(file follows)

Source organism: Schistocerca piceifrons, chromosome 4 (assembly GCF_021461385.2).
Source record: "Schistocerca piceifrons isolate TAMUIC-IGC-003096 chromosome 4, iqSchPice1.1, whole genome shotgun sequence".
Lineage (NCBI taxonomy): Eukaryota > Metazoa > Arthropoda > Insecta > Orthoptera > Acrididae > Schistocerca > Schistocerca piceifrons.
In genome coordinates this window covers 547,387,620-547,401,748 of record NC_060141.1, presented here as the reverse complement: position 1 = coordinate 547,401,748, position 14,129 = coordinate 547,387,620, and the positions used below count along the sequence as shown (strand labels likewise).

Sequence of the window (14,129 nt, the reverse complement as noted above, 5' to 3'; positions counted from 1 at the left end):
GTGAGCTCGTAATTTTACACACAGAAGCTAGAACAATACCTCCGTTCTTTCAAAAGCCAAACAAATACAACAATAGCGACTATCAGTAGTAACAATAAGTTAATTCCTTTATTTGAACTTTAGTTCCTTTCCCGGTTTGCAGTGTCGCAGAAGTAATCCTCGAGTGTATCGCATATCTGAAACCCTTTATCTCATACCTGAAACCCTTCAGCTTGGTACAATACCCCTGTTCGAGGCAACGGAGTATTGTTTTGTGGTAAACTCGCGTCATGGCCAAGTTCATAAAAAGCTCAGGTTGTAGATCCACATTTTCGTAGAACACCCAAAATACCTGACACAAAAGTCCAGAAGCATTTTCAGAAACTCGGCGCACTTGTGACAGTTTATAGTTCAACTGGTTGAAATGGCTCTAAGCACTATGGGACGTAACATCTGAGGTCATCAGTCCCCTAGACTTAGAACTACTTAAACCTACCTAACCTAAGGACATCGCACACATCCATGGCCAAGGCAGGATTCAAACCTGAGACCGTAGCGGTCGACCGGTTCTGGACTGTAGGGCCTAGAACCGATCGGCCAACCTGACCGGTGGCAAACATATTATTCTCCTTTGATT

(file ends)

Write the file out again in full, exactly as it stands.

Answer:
Source organism: Schistocerca piceifrons, chromosome 4 (assembly GCF_021461385.2).
Source record: "Schistocerca piceifrons isolate TAMUIC-IGC-003096 chromosome 4, iqSchPice1.1, whole genome shotgun sequence".
Lineage (NCBI taxonomy): Eukaryota > Metazoa > Arthropoda > Insecta > Orthoptera > Acrididae > Schistocerca > Schistocerca piceifrons.
In genome coordinates this window covers 547,387,620-547,401,748 of record NC_060141.1, presented here as the reverse complement: position 1 = coordinate 547,401,748, position 14,129 = coordinate 547,387,620, and the positions used below count along the sequence as shown (strand labels likewise).

Sequence of the window (14,129 nt, the reverse complement as noted above, 5' to 3'; positions counted from 1 at the left end):
GTGAGCTCGTAATTTTACACACAGAAGCTAGAACAATACCTCCGTTCTTTCAAAAGCCAAACAAATACAACAATAGCGACTATCAGTAGTAACAATAAGTTAATTCCTTTATTTGAACTTTAGTTCCTTTCCCGGTTTGCAGTGTCGCAGAAGTAATCCTCGAGTGTATCGCATATCTGAAACCCTTTATCTCATACCTGAAACCCTTCAGCTTGGTACAATACCCCTGTTCGAGGCAACGGAGTATTGTTTTGTGGTAAACTCGCGTCATGGCCAAGTTCATAAAAAGCTCAGGTTGTAGATCCACATTTTCGTAGAACACCCAAAATACCTGACACAAAAGTCCAGAAGCATTTTCAGAAACTCGGCGCACTTGTGACAGTTTATAGTTCAACTGGTTGAAATGGCTCTAAGCACTATGGGACGTAACATCTGAGGTCATCAGTCCCCTAGACTTAGAACTACTTAAACCTACCTAACCTAAGGACATCGCACACATCCATGGCCAAGGCAGGATTCAAACCTGAGACCGTAGCGGTCGACCGGTTCTGGACTGTAGGGCCTAGAACCGATCGGCCAACCTGACCGGTGGCAAACATATTATTCTCCTTTGATT